Living a long way from home, the epistolary style was perfectly timed – I was writing more letters and emails to old friends and family than I ever had before. These letters from Hitchens, addressed to the reader in the second person, seemed like an extension of that and felt thrillingly intimate, as if he was writing directly to me.

Not that I would necessarily call myself a Young Contrarian. One of Hitchens’ traits that I admire and wish I could emulate more is his courage of conviction – and willingness, where necessary, to be disliked; to have enemies. I sometimes find myself far too eager to please – or, more realistically, avoid confrontation – which means I resort to softening my views or holding back in order to keep the peace. It’s something I hope to work on, and am inspired to do so by the likes of Christopher Hitchens, and many of his colleagues and peers.

I was genuinely saddened when I heard of Hitchens’ oesophageal cancer, from which it seems his long-term survival is unlikely. I recently heard him say that he envies the young generation today – for the changes they will see in the world, the developments in science and technology and, I imagine, the opportunities they have ahead of them to express their mind, challenge hypocrisy and, importantly, to tell the truth.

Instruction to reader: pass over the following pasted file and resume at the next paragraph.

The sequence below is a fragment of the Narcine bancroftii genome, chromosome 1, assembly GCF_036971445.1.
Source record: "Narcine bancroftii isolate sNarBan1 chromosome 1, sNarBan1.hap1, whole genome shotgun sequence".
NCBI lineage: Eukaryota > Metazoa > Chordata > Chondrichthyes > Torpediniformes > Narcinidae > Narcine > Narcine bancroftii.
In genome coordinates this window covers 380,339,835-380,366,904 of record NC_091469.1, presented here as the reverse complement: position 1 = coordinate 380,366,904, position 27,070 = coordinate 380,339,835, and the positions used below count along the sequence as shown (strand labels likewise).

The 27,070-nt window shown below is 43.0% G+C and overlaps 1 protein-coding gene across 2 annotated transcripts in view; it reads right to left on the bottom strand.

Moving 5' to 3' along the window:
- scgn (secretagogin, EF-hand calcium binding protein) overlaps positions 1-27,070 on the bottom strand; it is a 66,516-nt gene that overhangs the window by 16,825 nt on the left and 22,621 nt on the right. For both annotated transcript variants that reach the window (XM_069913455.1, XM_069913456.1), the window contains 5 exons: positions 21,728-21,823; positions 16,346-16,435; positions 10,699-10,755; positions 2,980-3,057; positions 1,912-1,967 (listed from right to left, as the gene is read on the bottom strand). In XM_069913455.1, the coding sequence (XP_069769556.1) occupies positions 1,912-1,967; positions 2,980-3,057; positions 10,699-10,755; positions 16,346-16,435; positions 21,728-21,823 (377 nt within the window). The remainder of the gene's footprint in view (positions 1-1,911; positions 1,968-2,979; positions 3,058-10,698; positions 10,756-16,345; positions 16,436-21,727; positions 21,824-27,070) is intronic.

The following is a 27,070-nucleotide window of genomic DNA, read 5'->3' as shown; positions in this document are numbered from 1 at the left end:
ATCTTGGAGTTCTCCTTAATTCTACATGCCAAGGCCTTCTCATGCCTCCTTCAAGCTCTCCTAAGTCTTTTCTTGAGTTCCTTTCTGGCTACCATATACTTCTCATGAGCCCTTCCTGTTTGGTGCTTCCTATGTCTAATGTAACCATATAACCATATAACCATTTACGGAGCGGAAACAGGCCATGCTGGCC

Winston Churchill is quoted as having once said: “You have enemies? Good. That means you’ve stood up for something, sometime in your life.”

I may just pick up my copy of Letters to a Young Contrarian again soon to reignite the flame. Because, if there’s one way I can show my respects to a dying writer I admire, it’s to retain the courage of conviction he espouses, even when contrary to the mainstream, and even if I make a few enemies along the way.